Your car may soon be able to tell when you’re on the phone

Word to the wise, kids: do not muck around with your phone while driving. Some of you probably won’t be able to help it, but a team from Santa Catarina State University in Brazil just might have the solution, according to MIT Technology Review, they’ve cooked up an in-car hardware/software combo that can detect when you’re on the phone and behind the wheel.

By some estimates, 85 percent of drivers in America use a mobile phone while at the wheel. The National Highway Traffic Safety Administration estimates that during daylight hours, 5 percent of cars are being driven by people making phone calls. That’s not good news. It takes about five seconds to dial a telephone number during which time a car traveling at 60 miles per hour will have moved 140 meters. And according to the Virginia Tech transportation Institute, almost 80 percent of crashes involve drivers who were not paying attention in the three seconds before the event. It doesn’t take a genius to figure out that using a mobile phone while driving significantly increases the chances of an accident. Which is why various research teams are studying ways of identifying when drivers are on the phone and warning them of the increased danger.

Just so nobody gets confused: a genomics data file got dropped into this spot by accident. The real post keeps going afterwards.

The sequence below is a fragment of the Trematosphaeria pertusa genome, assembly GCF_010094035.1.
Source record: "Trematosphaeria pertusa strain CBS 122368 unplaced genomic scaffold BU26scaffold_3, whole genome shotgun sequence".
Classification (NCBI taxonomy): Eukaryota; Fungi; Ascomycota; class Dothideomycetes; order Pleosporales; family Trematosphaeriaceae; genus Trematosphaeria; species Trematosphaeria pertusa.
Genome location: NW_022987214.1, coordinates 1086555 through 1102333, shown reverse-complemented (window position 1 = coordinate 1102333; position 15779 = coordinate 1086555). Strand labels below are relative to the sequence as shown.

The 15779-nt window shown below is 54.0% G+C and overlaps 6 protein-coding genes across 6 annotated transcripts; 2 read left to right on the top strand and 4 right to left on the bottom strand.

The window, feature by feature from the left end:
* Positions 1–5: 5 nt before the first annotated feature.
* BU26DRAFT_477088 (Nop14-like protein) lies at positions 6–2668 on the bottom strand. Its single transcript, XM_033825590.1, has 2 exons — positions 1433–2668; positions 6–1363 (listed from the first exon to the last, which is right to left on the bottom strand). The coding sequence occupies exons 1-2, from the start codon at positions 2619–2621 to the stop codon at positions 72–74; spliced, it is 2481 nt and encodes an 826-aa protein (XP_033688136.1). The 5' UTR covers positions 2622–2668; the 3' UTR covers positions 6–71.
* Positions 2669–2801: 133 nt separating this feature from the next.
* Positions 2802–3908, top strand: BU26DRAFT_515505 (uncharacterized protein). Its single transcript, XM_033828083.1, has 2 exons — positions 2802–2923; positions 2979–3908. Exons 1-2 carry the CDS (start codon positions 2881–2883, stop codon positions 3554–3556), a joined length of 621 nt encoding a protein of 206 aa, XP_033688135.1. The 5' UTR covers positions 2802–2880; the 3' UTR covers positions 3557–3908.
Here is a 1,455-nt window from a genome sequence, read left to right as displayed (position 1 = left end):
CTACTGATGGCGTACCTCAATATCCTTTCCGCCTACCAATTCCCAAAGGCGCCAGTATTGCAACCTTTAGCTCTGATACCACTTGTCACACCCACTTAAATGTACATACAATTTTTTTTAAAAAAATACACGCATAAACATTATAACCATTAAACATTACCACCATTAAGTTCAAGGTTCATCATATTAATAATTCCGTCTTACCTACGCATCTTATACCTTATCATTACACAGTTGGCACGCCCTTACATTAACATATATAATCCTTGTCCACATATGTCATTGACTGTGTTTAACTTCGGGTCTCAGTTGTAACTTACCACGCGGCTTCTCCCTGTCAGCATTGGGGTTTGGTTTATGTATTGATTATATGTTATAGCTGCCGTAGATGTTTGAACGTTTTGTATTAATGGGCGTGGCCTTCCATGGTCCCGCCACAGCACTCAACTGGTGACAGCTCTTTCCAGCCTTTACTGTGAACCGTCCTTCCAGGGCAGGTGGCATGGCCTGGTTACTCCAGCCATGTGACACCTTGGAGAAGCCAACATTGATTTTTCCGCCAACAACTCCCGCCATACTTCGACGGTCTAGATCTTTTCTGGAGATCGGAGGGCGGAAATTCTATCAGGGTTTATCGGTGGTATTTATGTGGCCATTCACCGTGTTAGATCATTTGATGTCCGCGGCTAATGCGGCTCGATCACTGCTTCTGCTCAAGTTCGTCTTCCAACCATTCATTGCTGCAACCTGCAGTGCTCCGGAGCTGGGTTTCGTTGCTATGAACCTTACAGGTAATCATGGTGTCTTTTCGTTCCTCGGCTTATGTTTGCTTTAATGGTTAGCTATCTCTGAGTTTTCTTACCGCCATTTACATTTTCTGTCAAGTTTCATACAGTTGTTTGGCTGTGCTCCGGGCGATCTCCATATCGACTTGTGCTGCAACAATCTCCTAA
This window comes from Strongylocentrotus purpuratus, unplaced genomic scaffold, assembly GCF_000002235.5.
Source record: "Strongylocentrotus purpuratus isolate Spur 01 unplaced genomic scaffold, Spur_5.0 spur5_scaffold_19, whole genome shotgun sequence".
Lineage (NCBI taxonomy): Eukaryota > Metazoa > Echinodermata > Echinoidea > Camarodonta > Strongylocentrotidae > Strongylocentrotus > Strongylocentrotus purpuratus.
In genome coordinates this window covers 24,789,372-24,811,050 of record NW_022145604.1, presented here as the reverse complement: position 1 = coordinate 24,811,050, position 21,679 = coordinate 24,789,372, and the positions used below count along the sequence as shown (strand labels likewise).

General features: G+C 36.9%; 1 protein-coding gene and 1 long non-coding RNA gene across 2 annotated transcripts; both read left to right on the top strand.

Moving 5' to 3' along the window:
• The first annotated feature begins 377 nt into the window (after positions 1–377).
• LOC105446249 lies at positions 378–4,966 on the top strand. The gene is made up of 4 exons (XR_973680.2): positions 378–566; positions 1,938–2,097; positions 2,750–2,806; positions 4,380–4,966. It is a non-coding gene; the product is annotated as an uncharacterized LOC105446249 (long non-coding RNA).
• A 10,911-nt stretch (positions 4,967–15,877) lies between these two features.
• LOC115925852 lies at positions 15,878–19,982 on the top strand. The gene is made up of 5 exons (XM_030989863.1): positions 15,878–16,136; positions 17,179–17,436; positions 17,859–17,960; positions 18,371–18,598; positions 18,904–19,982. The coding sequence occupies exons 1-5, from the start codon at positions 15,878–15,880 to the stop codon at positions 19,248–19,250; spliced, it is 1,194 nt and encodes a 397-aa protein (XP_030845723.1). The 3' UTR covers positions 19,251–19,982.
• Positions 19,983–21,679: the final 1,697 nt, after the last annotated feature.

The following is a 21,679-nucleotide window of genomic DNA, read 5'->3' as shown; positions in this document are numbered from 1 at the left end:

Categorized as Automotive

By Connor Livingston

+Connor Livingston is a tech blogger who will be launching his own site soon, Lythyum. He lives in Oceanside, California, and has never surfed in his life. Find him on Twitter, Facebook, and Pinterest.

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